We have a total of five judges on the judging panel – a combination of male and female from different industries and academia. No councillors sit on the panel. All nominations are collated into a Précis document with each nominees’ 300-500 words addressing assessment criteria, nominee name and entrant number plus space for score out of ten and comments - purely for recall purposes and not shared internally or externally. The Précis document is sent to all judges to be scored and returned before the judging moderation day. All scores are to added together from each judge and averaged out. If a judge has a declared conflict of interest for a particular nominee then the average takes this into account. The judging panel is brought together to endorse the winners by outlining all scores paying particular attention to those that are close or tied. All judges are to discuss and agree on a clear first and second in each category – scores may be amended at this time. Ties do occur, but are generally limited to one as there are only 8 trophies commissioned. Additionally, there is the option of giving an Outstanding Achievement Award for something above and beyond - As we did with Jessica Watson two years ago.
Despite heavy rainfalls experienced in the lead up to the Awards ceremony as well as the day of, audience numbers were close to those in 2012 with numbers over 400. National television presenter and south-east Queensland resident, Sofie Formica was selected to compere the awards. Australia Day Ambassador Emeritus Professor Ken Donald was our guest speaker and was very well received. The Sunshine Coast Youth Orchestra played onstage before the commencement of the program while people arrived, chatted and seated themselves. The orchestra also played the National Anthem and a concluding piece. John Major, a local bush poet from Mapleton, performed Australiana poetry written especially for the awards ceremony. The Welcome to Country performed by Lyndon Davis and including traditional Aboriginal Dancing is always a highlight of the event.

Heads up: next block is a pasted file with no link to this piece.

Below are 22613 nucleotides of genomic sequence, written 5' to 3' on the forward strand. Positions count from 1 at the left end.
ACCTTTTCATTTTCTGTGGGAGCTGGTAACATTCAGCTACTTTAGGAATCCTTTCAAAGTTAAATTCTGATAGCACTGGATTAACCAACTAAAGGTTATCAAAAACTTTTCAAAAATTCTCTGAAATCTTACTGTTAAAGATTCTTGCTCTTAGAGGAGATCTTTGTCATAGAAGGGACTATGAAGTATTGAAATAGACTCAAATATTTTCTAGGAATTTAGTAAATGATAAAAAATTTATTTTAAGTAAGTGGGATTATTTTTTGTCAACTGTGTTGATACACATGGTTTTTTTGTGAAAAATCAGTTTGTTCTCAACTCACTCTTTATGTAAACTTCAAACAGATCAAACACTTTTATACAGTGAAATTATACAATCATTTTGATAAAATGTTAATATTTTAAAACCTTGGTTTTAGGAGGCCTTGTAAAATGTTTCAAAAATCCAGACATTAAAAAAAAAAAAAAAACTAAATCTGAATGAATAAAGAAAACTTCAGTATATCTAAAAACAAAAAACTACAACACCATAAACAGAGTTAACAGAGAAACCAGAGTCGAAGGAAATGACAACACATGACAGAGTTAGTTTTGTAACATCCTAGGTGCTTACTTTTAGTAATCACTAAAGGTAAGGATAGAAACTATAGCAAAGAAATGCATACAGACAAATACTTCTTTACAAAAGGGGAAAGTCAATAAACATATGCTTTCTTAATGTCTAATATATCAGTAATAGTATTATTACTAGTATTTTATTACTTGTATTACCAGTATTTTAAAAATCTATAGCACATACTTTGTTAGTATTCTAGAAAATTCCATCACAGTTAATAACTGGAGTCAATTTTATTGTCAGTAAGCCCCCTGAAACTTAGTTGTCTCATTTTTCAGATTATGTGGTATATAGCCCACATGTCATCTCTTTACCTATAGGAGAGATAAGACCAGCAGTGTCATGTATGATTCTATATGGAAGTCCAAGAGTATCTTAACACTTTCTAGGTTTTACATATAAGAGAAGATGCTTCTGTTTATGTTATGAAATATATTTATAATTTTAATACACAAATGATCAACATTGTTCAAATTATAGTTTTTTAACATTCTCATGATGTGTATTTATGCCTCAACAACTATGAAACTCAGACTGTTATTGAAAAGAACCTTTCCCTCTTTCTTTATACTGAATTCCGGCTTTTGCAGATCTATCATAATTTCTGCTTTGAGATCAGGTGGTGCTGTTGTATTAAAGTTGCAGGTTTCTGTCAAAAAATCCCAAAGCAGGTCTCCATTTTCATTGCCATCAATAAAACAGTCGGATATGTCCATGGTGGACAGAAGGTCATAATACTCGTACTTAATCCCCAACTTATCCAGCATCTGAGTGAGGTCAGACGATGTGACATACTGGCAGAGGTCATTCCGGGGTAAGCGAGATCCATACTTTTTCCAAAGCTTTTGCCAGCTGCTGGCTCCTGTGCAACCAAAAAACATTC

All entrants are presented with a certificate. In previous years we had framed these but with entrant numbers increasing and budgets not, this year they were presented in white cardboard presentation folders. Category winners receive a bespoke trophy handmade by a local artist - we commission a different award design every year. A commemorative program from the day is also produced with all entrants names included. Catering is provided after the event including one beverage and finger food for around half an hour. In previous years this was just for the winners and VIP’s, but all nominees, winners and their guests were catered for in 2013 to increase the exposure time for the winners. Catering cost was about $9 per head. This program and event is regional so is moved around every year.